Blood donor rules still discriminate against gay men


Sophie Bridger welcomes a relaxation of blood donation rules but argues gay men deserve to be treated the same way as straight men

TFN Guest's photo

5th December 2017 by TFN Guest 0 Comments

Last week, new changes to blood donor rules came into place. Following years of campaigning by many organisations and activists, including Freedom to Donate, gay and bi men are now able to give blood after a reduced deferral period of three months (previously blood donation was banned for those sexually active in the past 12 months). This brings Scotland in line with blood donation rules in England and Wales, both changed after recommendations from the advisory committee on the Safety of Blood, Tissues and Organs (SaBTO).

It’s a significant step forward from the previous policy. From 2011 until now, any man who had been sexually active with other men in the last year was prevented from donating blood.It was an approach that automatically prevented the majority of gay and bi men from donating, and may have deterred many more who were eligible.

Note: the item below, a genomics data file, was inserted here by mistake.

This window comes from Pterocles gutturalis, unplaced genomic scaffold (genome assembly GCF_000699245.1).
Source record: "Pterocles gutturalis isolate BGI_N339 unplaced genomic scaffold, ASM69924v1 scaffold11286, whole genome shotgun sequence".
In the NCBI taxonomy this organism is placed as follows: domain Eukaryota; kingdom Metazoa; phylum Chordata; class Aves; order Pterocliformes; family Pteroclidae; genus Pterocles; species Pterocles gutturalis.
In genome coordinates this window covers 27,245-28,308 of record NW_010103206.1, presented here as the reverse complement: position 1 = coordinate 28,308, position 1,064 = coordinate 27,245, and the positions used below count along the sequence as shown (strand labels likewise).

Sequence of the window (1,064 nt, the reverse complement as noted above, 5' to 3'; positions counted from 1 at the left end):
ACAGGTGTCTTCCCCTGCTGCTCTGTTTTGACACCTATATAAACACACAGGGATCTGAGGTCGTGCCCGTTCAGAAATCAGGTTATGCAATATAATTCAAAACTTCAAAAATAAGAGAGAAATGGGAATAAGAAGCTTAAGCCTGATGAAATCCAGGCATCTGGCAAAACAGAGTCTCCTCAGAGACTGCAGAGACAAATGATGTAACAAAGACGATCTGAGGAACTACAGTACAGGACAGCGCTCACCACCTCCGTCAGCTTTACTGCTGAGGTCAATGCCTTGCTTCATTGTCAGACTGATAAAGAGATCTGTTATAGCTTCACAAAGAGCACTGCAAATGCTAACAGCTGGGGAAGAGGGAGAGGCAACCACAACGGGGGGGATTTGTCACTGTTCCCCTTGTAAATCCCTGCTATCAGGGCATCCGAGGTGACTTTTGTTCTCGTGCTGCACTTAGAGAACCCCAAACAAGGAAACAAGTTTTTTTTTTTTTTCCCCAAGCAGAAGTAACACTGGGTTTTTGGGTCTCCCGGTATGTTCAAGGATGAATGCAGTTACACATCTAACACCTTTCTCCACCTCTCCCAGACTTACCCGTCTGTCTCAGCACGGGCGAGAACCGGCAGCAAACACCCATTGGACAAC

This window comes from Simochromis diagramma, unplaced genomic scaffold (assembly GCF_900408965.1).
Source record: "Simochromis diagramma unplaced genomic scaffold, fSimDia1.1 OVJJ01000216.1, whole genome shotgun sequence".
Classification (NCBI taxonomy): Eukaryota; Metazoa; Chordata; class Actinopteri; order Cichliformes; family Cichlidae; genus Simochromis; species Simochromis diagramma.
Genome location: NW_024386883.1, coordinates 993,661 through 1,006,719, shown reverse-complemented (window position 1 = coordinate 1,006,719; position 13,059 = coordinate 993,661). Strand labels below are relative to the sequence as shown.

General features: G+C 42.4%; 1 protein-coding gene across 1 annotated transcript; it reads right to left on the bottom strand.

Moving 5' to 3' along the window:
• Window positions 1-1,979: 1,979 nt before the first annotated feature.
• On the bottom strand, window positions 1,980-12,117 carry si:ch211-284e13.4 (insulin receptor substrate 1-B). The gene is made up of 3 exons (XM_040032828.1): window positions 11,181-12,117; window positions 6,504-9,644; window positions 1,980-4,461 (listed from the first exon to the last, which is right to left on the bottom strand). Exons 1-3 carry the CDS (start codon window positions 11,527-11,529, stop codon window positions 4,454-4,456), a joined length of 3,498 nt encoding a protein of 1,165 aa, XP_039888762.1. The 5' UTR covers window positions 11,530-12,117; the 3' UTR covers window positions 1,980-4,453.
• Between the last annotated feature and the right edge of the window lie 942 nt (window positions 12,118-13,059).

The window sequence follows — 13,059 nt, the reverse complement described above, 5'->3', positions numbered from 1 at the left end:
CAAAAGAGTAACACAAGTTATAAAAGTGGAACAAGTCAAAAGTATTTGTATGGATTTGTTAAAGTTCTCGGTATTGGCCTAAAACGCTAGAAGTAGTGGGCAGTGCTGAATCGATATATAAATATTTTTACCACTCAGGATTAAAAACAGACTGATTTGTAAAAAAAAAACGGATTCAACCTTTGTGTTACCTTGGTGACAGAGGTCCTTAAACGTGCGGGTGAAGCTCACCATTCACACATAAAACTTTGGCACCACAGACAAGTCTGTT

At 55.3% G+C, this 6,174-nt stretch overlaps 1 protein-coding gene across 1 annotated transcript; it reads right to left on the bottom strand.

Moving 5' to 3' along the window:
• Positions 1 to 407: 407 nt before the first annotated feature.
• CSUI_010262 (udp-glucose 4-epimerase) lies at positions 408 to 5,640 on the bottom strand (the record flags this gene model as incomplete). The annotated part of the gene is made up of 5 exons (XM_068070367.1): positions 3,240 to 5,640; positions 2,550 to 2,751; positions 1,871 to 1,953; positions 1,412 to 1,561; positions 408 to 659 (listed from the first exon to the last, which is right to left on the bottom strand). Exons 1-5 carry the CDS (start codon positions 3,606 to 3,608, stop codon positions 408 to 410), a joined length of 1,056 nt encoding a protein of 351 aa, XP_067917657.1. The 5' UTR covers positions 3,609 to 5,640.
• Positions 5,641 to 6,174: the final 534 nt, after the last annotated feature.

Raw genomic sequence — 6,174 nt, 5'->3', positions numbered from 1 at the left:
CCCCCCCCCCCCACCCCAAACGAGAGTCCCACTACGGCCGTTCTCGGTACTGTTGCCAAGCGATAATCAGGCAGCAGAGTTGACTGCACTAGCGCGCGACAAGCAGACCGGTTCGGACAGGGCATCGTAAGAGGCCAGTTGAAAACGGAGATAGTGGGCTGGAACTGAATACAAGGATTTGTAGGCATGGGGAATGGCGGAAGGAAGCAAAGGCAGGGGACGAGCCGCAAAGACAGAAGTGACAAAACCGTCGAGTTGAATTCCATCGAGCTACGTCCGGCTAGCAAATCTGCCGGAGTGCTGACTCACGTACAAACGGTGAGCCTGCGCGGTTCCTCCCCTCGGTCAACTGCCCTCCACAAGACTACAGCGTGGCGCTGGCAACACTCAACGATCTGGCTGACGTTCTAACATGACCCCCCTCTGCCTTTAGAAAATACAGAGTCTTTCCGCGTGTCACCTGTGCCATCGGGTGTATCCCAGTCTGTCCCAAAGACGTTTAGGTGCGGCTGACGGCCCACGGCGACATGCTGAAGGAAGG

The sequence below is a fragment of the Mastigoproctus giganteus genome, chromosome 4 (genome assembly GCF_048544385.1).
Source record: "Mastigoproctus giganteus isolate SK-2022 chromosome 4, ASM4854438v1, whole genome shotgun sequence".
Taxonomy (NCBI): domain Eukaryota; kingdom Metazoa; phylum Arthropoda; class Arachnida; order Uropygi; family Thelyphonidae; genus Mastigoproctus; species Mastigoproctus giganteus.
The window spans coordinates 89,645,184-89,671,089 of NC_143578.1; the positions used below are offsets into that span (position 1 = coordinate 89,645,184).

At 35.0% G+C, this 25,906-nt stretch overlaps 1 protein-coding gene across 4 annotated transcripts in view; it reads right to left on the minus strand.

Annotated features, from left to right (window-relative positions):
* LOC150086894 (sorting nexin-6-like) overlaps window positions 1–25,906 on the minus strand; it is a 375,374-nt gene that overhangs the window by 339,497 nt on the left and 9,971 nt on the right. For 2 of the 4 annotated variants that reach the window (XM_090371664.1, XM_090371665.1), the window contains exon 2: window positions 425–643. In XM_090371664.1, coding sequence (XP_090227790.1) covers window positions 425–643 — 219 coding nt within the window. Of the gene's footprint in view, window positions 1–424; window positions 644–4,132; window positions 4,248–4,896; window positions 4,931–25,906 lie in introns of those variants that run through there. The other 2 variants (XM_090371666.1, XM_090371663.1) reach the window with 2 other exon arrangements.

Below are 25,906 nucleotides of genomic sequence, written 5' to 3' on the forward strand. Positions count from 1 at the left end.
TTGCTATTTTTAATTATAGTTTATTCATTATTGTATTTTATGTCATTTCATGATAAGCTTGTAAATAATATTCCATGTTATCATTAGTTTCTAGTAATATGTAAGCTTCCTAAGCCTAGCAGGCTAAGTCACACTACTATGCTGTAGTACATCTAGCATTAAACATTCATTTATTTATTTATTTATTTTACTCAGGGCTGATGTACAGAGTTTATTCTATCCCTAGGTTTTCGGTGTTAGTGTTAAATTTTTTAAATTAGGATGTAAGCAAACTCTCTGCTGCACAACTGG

It’s important to remember, though, that most gay and bi men will still not be able to donate. These new rules are still based on assumptions about a broad group, rather than people’s individual behaviours. It treats gay and bi men in lifelong relationships as being a greater risk than straight men in similar relationships, regardless of the personal risks any individual takes. 

Sophie Bridger

Sophie Bridger

Like many others, we want to see a blood donation system which allows as many people as possible to donate safely and regularly. That’s why we’ll continue to campaign for a donation system based on an individualised risk assessment, rather than a crude system that excludes whole groups of people from donation.

Individual assessment of donors isn’t just fairer, it allows more people to donate, increasing the blood supply. The UK wouldn’t be the first country to adopt this approach, Spain has a deferral period of at least six months after a change of partner for everyone – heterosexual people or men having sex with men.

A reliable, safe blood stock saves lives. The current rules prevent healthy, motivated people from doing something amazing and giving a donation, and so puts the availability of that stock at risk. While these changes are an improvement, they fall short of the critical changes that our blood donation system needs.

We and other campaigners will keep calling for a system based on individual risk assessment, that is not just fairer, but paves the way for a safer, more reliable blood stock.